1. any of several plants belonging to the genus Rheum, of the buckwheat family, as R. officinale, having a medicinal rhizome, and R. rhabarbarum, having edible leafstalks.
2. the rhizome of any medicinal species of this plant, forming a combined cathartic and astringent.
3. the edible, fleshy leafstalks of R. rhabarbarum, used in making pies, preserves, etc.
4. Slang . a quarrel or squabble.
It has a notably tart, tangy flavor. Nothing a little sugar can’t relax!
Rhubarb looks like red celery with elephant ear leaves. It even has the crunch and stringiness of celery – traits that mellow on the stovetop or in the oven.
Rhubarb is a vegetable with a wealth of “fruity” applications. It can be used in pies, cakes, compotes, beverages, tarts, stuffing, turnovers, chutneys, cobblers, sauces, soups, blintzes, shortcakes, cupcakes, sundaes, sorbets, bars, custards, salads, and ice cream. Need I go on?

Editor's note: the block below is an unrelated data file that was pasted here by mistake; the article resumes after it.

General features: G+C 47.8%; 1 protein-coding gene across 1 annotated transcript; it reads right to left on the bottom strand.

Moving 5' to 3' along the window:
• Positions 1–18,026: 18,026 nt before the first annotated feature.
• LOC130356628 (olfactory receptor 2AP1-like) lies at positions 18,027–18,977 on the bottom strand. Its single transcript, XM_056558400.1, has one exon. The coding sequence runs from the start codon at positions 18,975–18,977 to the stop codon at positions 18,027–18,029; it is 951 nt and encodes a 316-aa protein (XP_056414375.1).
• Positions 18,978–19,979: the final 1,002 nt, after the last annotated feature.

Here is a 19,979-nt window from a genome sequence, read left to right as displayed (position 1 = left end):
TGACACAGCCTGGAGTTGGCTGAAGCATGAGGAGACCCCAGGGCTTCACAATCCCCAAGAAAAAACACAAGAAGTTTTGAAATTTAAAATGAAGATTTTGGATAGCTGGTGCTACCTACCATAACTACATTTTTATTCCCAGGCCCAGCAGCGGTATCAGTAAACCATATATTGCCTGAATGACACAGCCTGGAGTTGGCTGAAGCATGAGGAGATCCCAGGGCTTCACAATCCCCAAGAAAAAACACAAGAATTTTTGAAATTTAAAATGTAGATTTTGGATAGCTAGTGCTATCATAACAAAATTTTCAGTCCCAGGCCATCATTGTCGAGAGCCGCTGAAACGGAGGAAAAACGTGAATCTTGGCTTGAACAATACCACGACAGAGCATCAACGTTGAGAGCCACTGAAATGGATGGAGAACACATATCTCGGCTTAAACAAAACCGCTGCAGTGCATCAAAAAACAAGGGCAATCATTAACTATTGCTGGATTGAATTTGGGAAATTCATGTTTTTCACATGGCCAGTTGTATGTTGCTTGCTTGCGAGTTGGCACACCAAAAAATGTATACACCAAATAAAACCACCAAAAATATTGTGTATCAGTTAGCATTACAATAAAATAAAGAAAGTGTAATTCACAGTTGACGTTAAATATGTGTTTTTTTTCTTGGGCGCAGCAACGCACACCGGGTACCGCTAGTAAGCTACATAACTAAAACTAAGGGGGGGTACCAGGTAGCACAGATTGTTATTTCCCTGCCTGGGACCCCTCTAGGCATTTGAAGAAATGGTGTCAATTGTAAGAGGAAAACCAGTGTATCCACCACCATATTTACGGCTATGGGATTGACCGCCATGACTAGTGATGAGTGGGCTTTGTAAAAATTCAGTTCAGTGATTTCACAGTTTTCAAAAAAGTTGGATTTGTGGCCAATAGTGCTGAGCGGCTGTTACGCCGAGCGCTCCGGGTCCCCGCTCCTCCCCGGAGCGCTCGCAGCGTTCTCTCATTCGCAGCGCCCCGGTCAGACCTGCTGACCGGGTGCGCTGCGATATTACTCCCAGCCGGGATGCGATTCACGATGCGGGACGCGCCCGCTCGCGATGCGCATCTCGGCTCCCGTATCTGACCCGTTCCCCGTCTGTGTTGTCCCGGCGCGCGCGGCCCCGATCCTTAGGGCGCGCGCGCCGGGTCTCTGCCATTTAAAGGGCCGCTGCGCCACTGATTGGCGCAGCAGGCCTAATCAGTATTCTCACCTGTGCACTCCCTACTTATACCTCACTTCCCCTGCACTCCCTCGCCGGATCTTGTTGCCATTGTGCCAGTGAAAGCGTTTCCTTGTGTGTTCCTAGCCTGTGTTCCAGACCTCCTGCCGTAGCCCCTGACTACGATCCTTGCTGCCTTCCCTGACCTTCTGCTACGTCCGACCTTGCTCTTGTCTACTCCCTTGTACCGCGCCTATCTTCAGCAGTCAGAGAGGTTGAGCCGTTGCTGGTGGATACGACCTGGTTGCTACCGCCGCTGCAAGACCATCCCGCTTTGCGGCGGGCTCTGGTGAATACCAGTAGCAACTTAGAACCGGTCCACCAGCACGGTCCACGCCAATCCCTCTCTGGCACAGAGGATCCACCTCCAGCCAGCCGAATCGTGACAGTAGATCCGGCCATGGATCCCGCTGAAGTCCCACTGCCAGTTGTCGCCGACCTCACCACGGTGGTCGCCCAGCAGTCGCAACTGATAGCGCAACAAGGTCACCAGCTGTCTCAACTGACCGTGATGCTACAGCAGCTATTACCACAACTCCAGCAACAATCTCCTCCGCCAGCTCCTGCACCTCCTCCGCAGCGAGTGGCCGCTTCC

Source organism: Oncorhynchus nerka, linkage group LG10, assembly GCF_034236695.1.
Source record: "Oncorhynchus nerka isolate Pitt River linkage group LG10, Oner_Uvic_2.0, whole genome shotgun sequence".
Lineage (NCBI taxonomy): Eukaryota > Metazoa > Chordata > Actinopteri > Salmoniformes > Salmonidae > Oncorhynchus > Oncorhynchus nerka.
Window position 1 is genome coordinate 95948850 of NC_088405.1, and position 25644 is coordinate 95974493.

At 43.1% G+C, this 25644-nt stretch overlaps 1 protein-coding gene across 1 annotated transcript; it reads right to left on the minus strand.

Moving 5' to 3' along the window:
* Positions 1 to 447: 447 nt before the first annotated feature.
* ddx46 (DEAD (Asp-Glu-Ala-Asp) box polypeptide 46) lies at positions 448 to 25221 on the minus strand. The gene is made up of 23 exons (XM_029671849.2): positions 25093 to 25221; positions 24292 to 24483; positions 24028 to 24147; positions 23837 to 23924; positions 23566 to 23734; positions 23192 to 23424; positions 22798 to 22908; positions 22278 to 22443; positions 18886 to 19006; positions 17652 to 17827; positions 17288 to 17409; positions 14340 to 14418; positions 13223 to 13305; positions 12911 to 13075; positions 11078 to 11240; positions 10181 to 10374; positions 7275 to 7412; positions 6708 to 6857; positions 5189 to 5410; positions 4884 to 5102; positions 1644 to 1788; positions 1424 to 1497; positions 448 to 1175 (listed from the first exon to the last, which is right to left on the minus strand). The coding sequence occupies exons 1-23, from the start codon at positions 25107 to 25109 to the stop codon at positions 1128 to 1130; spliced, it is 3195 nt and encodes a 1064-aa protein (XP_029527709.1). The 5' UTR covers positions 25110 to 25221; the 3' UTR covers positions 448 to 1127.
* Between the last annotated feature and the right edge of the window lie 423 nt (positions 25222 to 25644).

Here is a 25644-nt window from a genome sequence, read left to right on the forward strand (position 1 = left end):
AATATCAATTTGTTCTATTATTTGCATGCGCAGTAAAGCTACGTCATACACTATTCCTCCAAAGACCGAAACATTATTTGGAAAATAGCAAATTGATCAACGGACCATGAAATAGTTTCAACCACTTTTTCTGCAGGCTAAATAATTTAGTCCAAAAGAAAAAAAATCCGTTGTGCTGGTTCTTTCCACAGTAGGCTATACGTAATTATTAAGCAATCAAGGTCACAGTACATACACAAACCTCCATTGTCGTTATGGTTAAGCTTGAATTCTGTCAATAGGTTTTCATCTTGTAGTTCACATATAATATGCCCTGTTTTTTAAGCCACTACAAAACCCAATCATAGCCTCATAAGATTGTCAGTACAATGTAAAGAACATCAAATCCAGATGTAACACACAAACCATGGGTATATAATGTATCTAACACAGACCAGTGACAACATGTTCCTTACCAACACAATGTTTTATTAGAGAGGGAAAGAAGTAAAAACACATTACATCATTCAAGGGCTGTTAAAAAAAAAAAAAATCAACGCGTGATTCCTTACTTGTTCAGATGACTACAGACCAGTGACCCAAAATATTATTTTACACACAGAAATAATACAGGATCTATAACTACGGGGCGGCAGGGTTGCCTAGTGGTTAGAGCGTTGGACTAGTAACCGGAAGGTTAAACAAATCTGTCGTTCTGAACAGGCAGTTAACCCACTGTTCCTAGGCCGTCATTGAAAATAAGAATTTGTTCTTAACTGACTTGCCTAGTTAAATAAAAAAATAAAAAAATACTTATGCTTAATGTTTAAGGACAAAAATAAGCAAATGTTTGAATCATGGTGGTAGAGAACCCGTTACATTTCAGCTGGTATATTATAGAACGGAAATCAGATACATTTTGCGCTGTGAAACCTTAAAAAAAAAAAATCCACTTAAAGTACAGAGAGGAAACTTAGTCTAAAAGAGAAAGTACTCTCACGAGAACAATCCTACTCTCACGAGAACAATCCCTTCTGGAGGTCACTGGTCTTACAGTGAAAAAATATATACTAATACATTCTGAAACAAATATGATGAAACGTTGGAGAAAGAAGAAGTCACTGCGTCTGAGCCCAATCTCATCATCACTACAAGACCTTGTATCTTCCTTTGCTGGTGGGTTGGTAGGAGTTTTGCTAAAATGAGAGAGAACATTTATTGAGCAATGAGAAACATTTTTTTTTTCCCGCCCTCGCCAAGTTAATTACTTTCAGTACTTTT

When I saw it in the grocery store today, it brought back fond memories of the rhubarb my grandparents and parents used to grow when I was a kid in Wisconsin. Of course, I had to buy some. I knew if I didn’t buy it now, I’d have to wait another year.
I was very impressed when the young man behind the register knew what it was. Though, he did hesitate and asked me not to tell him… said he wanted to try to remember what it was on his own.
After picking up my once-a-year rhubarb fix, I thumbed through a book of my grandma’s recipes. She and my grandpa grew a LOT of rhubarb, so I had several good recipes to choose from. I carefully reviewed my choices and decided to bake Grandma’s rhubarb crunch. Nothing fancy, but a timeless classic that is soooo good right out of the oven topped with a scoop of vanilla ice cream.
Here’s the recipe written in my grandmother’s hand.
If you haven’t done so already, please “like”
ModernStead’s Facebook page.
Linking to Farmgirl Friday